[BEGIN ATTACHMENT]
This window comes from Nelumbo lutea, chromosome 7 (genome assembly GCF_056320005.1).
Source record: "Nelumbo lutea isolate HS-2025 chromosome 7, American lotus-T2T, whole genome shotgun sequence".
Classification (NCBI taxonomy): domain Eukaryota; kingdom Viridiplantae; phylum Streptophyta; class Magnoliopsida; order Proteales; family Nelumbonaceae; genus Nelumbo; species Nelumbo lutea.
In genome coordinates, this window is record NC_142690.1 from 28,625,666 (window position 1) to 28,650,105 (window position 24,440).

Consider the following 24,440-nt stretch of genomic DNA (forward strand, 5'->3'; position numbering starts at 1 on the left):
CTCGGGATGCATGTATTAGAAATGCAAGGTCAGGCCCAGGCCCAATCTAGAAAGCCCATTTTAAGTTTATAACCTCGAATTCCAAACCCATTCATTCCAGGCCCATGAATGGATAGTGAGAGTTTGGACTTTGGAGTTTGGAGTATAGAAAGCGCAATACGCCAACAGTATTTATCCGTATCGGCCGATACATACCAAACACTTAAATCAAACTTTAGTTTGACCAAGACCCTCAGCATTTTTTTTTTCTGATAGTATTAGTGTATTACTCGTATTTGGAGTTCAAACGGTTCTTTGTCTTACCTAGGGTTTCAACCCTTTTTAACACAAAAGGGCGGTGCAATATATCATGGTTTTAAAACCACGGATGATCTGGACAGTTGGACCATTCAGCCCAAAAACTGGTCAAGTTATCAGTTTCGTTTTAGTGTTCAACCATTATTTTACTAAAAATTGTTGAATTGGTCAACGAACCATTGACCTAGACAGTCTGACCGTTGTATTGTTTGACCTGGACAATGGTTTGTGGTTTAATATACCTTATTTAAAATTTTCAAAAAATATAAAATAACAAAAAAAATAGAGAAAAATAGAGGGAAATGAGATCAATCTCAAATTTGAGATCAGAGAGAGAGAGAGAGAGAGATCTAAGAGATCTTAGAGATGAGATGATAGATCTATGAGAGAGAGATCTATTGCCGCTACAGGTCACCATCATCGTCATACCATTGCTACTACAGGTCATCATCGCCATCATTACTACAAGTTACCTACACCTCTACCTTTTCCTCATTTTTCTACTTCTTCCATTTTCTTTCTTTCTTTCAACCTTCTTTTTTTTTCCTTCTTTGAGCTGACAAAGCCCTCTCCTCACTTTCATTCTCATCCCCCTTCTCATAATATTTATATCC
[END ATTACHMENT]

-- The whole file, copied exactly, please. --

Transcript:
This window comes from Nelumbo lutea, chromosome 7 (genome assembly GCF_056320005.1).
Source record: "Nelumbo lutea isolate HS-2025 chromosome 7, American lotus-T2T, whole genome shotgun sequence".
Classification (NCBI taxonomy): domain Eukaryota; kingdom Viridiplantae; phylum Streptophyta; class Magnoliopsida; order Proteales; family Nelumbonaceae; genus Nelumbo; species Nelumbo lutea.
In genome coordinates, this window is record NC_142690.1 from 28,625,666 (window position 1) to 28,650,105 (window position 24,440).

Consider the following 24,440-nt stretch of genomic DNA (forward strand, 5'->3'; position numbering starts at 1 on the left):
CTCGGGATGCATGTATTAGAAATGCAAGGTCAGGCCCAGGCCCAATCTAGAAAGCCCATTTTAAGTTTATAACCTCGAATTCCAAACCCATTCATTCCAGGCCCATGAATGGATAGTGAGAGTTTGGACTTTGGAGTTTGGAGTATAGAAAGCGCAATACGCCAACAGTATTTATCCGTATCGGCCGATACATACCAAACACTTAAATCAAACTTTAGTTTGACCAAGACCCTCAGCATTTTTTTTTTCTGATAGTATTAGTGTATTACTCGTATTTGGAGTTCAAACGGTTCTTTGTCTTACCTAGGGTTTCAACCCTTTTTAACACAAAAGGGCGGTGCAATATATCATGGTTTTAAAACCACGGATGATCTGGACAGTTGGACCATTCAGCCCAAAAACTGGTCAAGTTATCAGTTTCGTTTTAGTGTTCAACCATTATTTTACTAAAAATTGTTGAATTGGTCAACGAACCATTGACCTAGACAGTCTGACCGTTGTATTGTTTGACCTGGACAATGGTTTGTGGTTTAATATACCTTATTTAAAATTTTCAAAAAATATAAAATAACAAAAAAAATAGAGAAAAATAGAGGGAAATGAGATCAATCTCAAATTTGAGATCAGAGAGAGAGAGAGAGAGAGATCTAAGAGATCTTAGAGATGAGATGATAGATCTATGAGAGAGAGATCTATTGCCGCTACAGGTCACCATCATCGTCATACCATTGCTACTACAGGTCATCATCGCCATCATTACTACAAGTTACCTACACCTCTACCTTTTCCTCATTTTTCTACTTCTTCCATTTTCTTTCTTTCTTTCAACCTTCTTTTTTTTTCCTTCTTTGAGCTGACAAAGCCCTCTCCTCACTTTCATTCTCATCCCCCTTCTCATAATATTTATATCC